The Mind-Body Connection went through 5 different stages of historical development. A History of the Mind-Body Connection

A History of the Mind-Body Connection

History of the Old World

"The close relationship of emotions to disease [has] been ... central to the long history of medical practice."[33]

Contents of a History of the Mind-Body Connection

"For centuries and long before the first glimmerings of modern science, physicians and non-physicians alike have acknowledged that the way people felt in their minds could influence the way they responded in their bodies. When prevailing medical theory denied the very possibility of such interactions, common experience and sometimes quite startling clinical encounters suggested otherwise."[32]

  1. The Greek Period
  2. The Greco-Roman Period
  3. The 1500s--the Renaissance
  4. Modern life begins between the 1870s and 1880s
  5. Progressive Era of Health Care Reform (1890-1920)
  6. The Next Millennium (2000-Present)
  7. References


The Western concept of the Mind-Body Connection went through five different stages:

1. Natural Philosophies always start with the Physical,
2. The birth of Holism,
3. Interest in the Stresses of Modern Life,
4. Development of the Wellness Movement, and
5. Formulation of the complete Biopsychosocial Model of Health, Wellness, and Illness.

in its historical development.

The Greek Period

Health could be maintained in the eyes of the ancient Greeks by adopting a temperate lifestyle of moderation. Health, beauty and happiness were the most important goals in life for the ancient Greeks. They saw physical fitness as its own reward.

  • {Start with the Physical}"This story begins as did so many other components of our culture, in Greek and Roman antiquity where medicine first emerged as a secular activity independent of religion. There Hippocrates (ca. 460 B.C.Bca. 370 B.C.) and his followers combined naturalistic craft knowledge with ancient science and philosophy to produce the first systematic explanations of the behavior of the human body in health and illness. ... They made the first attempts to understand emotions as mental phenomena which had surprising and complex connections to physiological order and pathological disorder."[34]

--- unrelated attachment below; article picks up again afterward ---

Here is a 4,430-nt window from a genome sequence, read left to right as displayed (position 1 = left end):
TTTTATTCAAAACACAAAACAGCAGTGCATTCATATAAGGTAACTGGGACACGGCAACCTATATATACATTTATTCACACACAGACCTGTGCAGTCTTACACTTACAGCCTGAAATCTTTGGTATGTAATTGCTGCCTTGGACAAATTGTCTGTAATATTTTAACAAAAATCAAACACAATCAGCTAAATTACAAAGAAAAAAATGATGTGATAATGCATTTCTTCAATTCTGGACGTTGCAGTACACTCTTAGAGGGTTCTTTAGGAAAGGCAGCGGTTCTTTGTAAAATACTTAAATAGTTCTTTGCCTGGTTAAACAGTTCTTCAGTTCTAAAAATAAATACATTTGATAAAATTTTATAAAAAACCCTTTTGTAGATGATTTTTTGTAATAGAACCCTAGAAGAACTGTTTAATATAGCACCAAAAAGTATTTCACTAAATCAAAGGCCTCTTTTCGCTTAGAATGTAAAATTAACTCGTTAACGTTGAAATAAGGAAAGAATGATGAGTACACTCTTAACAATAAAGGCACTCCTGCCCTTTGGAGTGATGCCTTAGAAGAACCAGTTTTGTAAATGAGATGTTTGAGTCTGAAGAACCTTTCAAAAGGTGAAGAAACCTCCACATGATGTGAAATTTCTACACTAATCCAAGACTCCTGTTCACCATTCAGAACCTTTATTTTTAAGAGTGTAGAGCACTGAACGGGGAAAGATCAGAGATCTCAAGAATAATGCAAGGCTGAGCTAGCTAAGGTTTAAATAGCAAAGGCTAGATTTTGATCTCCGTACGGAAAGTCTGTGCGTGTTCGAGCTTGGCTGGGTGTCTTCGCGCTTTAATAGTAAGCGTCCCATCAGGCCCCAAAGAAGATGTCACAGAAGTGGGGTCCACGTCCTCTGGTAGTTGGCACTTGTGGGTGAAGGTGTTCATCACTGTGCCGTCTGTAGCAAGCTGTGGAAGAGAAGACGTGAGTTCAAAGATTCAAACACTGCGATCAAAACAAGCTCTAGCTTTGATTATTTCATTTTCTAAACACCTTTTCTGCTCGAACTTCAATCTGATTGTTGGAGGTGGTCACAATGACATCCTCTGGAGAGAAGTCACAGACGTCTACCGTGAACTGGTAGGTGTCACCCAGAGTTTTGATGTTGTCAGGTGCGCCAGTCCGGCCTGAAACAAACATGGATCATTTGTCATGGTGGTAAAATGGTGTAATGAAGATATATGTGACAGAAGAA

• "Emotional factors played only a minor role in the subsequent development of classical medical thought because authors after Hippocrates continued to rely primarily on humoral-reductionism and did not actively pursue emotional causal elements."[34]
  • {Start with the Physical}Plato, throughout his writings, emphasized the importance of bodily exercise for developing the mind. His ideal was the harmonious perfection of the body, mind, and psyche. Bodily exercise was one of the methods that Plato advocated in his Republic.

The Greco-Roman Period

The Greco-Roman culture encouraged the development of physical perfection.

  • {Start with the Physical}Roman motto: Mens sana in corpore sano, A sane mind in a sound body.

The 1500s--the Renaissance

The humanistic revival of classical art, architecture, literature, and learning that originated in Italy and later spreads throughout Europe. "Ideas about the 'balance of the passions' were popular in the Renaissance and early modern periods."[34]

  • {Holism}Paracelsus (1493-1541), the father of modern medicine, insisted on treating the whole being rather than merely the part displaying disease. Of course little else of Paracelsian medicine is desirable. His teaching emphasized toxic pharmaceutical preparations of poisonous metals like mercury, lead, arsenic and antimony. The human mind will eventually be viewed as being a part of the whole person. The concept of holism will evolve, beginning at the end of the 19th century, to include the notion that stress, or our mental states, has an impact upon our physical health.

History of the New World

The 1700s--the Colonies

The system of medicine prevailing in the Colonies in the years immediately preceding the American Revolution was that of the Dutch physician and teacher Hermann Boerhaave (1668-1738). The Boerhaavian theory of disease explained it in terms of chemical and physical qualities, such as acidity and alkalinity, or tension and relaxation. The Boerhaavian system was increasingly being challenged in the second half of the 18th century by the theories of William Cullen (1710-1790), a Scottish physician and teacher. Cullen held that excess or an insufficiency of nervous tension was the cause of all disease. Too much tension was often characterized by a fever, to be treated by a depleting regiment including bleeding, a restricted diet, purging, and rest and sedation. A cold or chill, on the other hand, indicated too much relaxation and called for restorative measures